Safaricom invests $300 million into smart electricity meters, whither Ghana…?


Kenyan telecoms market leader, Safaricom, a Vodafone Group affiliate has submitted a proposal to Kenya Power for the installation of a US$300-million smart meter system to fight losses in utility bills.

Per the deal, Safaricom will shoulder the cost of installing 330,000 smart meters for consumers, and on transformers and feeders for revenue assurance.

Reuters reports that Safaricom said it was now waiting for Kenya Power’s response, adding that it would install and operate the smart meter system for eight years if the deal is approved, before transferring it to Kenya Power.

Kenya Power has said it had received the proposal from Safaricom and was reviewing it in line with internal processes.

Like many state-owned power distribution companies in Africa, Kenya Power, the main power distributor in that country, suffers from annual power system losses of 23.46% on its transmission network, well above the global benchmark of 15%.

Indeed, Kenya Power, was once considered a blue chip on the Nairobi bourse,  but has slid into the red in recent years partly because of the power system losses, sending its shares close to their all-time lows. The company also has a heavy debt burden.

The system proposed by Safaricom will therefore use the Internet of Things (IoT), which allows real-time monitoring of the grid, to cut the power system losses by eight percentage points in two years, the company said.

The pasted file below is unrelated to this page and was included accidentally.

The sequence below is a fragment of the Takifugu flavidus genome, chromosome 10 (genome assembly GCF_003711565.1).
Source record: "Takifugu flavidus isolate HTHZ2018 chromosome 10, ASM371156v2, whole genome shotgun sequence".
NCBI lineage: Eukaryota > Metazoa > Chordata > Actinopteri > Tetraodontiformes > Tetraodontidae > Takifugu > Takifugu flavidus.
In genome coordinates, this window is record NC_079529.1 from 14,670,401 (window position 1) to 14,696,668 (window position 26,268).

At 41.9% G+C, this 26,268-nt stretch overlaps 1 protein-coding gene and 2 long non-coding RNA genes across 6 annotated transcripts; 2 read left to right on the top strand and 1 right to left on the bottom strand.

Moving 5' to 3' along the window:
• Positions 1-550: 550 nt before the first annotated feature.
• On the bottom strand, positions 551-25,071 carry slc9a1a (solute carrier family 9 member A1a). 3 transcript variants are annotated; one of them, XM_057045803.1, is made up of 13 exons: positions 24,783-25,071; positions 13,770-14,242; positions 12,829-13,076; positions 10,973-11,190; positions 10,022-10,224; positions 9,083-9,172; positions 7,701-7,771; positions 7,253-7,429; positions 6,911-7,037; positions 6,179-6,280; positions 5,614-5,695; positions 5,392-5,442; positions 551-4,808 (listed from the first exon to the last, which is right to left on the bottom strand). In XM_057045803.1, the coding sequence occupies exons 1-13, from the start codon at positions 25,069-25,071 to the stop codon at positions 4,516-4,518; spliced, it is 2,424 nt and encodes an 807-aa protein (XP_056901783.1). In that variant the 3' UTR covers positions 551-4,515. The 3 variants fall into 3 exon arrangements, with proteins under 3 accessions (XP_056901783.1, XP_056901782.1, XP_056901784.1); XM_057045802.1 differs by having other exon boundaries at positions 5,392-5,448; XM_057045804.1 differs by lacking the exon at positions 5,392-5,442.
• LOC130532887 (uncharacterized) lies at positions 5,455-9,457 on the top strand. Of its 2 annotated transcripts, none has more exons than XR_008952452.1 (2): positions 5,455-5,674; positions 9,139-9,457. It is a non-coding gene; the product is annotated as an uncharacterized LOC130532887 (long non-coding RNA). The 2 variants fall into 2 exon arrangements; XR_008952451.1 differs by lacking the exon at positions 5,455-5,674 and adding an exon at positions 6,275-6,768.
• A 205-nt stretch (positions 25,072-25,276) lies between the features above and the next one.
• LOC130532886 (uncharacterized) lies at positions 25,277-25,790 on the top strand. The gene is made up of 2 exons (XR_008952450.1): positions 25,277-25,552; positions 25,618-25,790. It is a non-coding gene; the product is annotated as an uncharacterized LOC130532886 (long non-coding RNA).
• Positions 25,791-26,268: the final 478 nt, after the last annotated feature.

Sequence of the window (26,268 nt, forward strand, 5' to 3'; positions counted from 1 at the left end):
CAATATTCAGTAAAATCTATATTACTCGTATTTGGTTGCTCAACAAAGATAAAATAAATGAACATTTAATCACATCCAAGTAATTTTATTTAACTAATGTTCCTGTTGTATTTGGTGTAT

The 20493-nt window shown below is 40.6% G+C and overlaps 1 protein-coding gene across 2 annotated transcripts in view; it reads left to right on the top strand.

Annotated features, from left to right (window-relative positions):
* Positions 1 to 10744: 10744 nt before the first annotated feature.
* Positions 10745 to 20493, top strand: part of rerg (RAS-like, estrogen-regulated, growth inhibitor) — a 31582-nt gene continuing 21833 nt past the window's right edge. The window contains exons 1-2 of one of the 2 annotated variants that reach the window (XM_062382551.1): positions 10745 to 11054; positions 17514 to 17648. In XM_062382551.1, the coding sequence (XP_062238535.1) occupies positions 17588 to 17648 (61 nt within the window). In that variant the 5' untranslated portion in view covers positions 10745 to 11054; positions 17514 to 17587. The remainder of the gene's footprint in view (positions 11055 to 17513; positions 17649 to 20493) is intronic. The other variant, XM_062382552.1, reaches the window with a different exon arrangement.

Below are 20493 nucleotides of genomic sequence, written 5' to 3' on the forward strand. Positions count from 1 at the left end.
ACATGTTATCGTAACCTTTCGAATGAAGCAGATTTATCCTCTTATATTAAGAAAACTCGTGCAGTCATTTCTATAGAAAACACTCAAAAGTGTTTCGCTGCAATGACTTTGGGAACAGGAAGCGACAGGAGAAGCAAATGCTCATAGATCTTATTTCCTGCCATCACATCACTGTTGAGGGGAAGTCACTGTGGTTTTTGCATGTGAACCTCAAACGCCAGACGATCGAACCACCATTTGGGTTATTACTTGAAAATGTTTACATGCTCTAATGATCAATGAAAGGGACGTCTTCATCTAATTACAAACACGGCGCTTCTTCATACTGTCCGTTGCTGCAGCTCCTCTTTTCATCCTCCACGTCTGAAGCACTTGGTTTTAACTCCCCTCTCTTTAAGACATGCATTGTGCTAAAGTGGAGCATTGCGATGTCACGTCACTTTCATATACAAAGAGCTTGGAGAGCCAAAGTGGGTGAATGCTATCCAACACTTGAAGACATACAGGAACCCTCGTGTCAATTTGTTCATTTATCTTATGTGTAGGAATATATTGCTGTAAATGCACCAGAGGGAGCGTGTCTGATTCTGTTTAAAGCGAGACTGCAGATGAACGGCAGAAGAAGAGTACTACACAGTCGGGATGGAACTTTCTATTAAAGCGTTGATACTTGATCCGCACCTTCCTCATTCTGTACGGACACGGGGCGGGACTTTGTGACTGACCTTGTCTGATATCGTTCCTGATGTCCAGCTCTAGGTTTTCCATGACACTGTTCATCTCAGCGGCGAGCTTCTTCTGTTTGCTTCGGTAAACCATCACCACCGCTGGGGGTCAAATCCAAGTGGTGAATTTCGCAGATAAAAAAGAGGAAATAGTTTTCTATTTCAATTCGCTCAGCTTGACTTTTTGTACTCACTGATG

Safaricom proposed to split the additional revenue generated from lower system losses, projected at KSh71.7-billion (US$644.21 million) over eight years, with 75% going to Safaricom and 25% to Kenya Power.


In Ghana, the sole state-owned power Electricity Company Ghana also reports huge power leakages through illegal connection, which never gets paid for.

TechGh24 is reliably informed a smart meter company (name withheld) has proposed a fix and a revenue share arrangement to ECG, having shown evidence from a pilot that the meters actually helps to cut down on losses.

At this stage, their proposal has gone through the process all the way to the Energy Minister, but they are yet to get approval to roll out in full gear.

But as Ghana pursues a digital agenda, it would not be out of place to find a leading telco, particularly, the market leader, MTN, which is already pursuing a digital operator/platform agenda, follow the example of Safaricom and make direct investment into helping ECG cut its losses.


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